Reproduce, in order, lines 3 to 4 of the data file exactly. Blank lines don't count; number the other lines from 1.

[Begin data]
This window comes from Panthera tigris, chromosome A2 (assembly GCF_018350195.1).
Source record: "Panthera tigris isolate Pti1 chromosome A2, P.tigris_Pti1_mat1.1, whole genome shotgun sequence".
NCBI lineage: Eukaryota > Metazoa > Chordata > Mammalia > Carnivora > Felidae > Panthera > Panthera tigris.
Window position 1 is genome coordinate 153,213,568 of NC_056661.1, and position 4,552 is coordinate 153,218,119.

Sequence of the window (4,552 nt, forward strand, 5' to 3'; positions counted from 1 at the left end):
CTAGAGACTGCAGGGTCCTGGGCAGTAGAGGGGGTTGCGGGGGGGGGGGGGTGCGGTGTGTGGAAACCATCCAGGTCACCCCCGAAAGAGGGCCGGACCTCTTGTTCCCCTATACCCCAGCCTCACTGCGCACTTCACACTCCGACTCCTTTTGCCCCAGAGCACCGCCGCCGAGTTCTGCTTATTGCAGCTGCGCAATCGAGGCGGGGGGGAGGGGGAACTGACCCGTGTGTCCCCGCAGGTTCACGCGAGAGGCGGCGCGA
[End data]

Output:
NCBI lineage: Eukaryota > Metazoa > Chordata > Mammalia > Carnivora > Felidae > Panthera > Panthera tigris.
Window position 1 is genome coordinate 153,213,568 of NC_056661.1, and position 4,552 is coordinate 153,218,119.